Home visiting, one of the most acclaimed child welfare strategies in recent decades, just got another gold star from researchers, who found new evidence that the program could help prevent child neglect.
The study of Connecticut’s statewide home visiting program, which uses the Parents as Teachers model, found that participation in the program reduced the likelihood of a substantiated neglect report by 22 percent.
“These results from a scaled-up statewide program highlight the potential of home visiting as an important approach to preventing child abuse and neglect,” said the authors of “Preventing Child Maltreatment,” which was published in the most recent edition of Child Abuse & Neglect.
Home visits for at-risk parents involve sending a trained professional (a nurse, a social worker or a trained community member) to the home of young families (often single or teen moms, or low-income parents) a few times per month to go over basic parenting skills. These might include safe sleep practices, nutrition, basic child psychology and communication training.
Such programs have previously been shown to improve health, education and cognitive outcomes for their young children. The reach of home visiting received a major boost when the Affordable Care Act passed, and included a massive increase in federal spending on certain home visitation models.
But researchers had found little to suggest that most home visiting models prevent child abuse and neglect. The Nurse-Family Partnership model is a notable exception, identified in 2016 by a federal commission as the only program known to reduce the risk of a maltreatment-related fatality.
This study adds more evidence that home visiting can lower the likelihood of maltreatment. A team led by Barbara Chaiyachati of Yale School of Medicine’s Department of Pediatrics searched Connecticut’s state child protection investigation database for records matching those of over 2,600 mothers who signed up for a home visit from a trained parent and social worker team.
The team also collected data on any investigations of child maltreatment, substantiated cases of maltreatment, and child removal due to a confirmed maltreatment allegation. The study used a process called propensity score matching to compare the home visiting clients to a “cohort of families who were eligible for the home-visiting program but did not participate.”
The two groups were investigated for maltreatment at about the same rate. But, confirmed maltreatment reports were significantly lower for those mothers who received home visits twice a month from Connecticut’s Nurturing Families Network.
The authors conclude: “Home visiting was associated with a 22 percent decrease in the likelihood of substantiated reports, with specific impact on the occurrence of neglect but not physical abuse.”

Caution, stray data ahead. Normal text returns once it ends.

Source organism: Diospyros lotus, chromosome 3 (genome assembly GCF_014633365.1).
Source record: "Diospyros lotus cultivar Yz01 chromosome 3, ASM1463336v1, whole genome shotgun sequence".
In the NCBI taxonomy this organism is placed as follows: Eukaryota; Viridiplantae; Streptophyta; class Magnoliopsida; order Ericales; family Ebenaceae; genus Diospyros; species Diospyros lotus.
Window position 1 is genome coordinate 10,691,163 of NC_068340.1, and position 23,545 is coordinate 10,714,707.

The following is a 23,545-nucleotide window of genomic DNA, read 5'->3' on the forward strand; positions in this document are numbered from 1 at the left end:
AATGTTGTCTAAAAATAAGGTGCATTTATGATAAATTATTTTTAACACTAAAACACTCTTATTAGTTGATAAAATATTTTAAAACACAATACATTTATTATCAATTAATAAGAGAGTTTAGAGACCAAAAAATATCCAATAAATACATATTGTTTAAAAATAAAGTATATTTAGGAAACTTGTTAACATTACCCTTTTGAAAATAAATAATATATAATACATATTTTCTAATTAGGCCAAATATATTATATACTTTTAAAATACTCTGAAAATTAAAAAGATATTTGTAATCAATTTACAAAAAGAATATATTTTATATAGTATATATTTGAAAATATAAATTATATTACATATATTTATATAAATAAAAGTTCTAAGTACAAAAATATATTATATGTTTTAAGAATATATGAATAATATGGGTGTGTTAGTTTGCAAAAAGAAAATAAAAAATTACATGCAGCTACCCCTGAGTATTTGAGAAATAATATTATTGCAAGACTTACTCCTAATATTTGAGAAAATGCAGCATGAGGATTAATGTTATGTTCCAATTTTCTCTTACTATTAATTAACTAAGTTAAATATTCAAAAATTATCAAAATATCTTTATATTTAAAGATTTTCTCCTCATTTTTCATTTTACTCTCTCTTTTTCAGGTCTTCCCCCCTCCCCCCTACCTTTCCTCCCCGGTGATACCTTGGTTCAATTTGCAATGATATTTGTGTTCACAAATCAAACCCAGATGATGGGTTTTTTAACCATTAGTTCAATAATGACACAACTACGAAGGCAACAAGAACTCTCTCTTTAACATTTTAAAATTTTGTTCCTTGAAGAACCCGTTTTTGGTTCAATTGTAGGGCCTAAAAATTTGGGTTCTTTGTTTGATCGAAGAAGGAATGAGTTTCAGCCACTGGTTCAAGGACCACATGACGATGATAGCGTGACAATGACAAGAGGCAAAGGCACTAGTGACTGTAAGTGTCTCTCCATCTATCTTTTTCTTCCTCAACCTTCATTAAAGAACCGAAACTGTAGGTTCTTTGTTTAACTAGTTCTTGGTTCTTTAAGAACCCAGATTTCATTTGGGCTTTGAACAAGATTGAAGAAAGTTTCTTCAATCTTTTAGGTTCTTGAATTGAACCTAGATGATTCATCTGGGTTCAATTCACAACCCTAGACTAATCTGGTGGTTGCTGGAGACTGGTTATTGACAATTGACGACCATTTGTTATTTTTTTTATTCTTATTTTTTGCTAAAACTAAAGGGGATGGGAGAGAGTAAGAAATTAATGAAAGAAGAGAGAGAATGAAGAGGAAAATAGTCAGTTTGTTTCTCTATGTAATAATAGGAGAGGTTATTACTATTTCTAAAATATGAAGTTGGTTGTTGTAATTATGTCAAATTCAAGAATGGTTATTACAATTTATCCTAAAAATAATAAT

There were other positive findings, but the connection between home visiting and lower substantiated neglect looms largest. While physical and sexual abuse generate a more visceral public reaction, the vast majority of substantiated maltreatment is neglect.
Neglect accounted for 80 percent of the estimated 676,000 maltreatment cases in 2016, according to recent federal data. Neglect cases have declined overall in the United States since 2014, though that drop has been concentrated in about 20 states.
The study noted its own shortcomings. It was not a randomized control trial design — the most rigorous, conclusive study design. The study also noted that if home visiting involvement is known to a child protective services worker, “it is possible” that the family “may have experienced a positive bias in decision making by CPS case workers resulting in fewer substantiated reports.”
These findings come on the heels of a five-year reauthorization of Maternal, Infant and Early Childhood Home Visiting (MIECHV), the federal program that was expanded through the Affordable Care Act. MIECHV will distribute $400 million per year to states for home visiting through the year 2022.
Parents as Teachers is a national model of home visiting that uses trained and certified parent educators to build protective factors in new families. The national organization is based in St. Louis. The model is rated as a “promising practice” by the California Evidence-Based Clearinghouse for Child Welfare.
“Our families are dealing with a lot of stressors, including high rates of poverty, maternal depression, opioid abuse and teen parenting,” said Constance Gully, CEO of Parents as Teachers National Center. “We are truly humbled that this new research confirms that our home visiting model has such a significant impact on supporting families and children being healthy, safe and ready to learn.”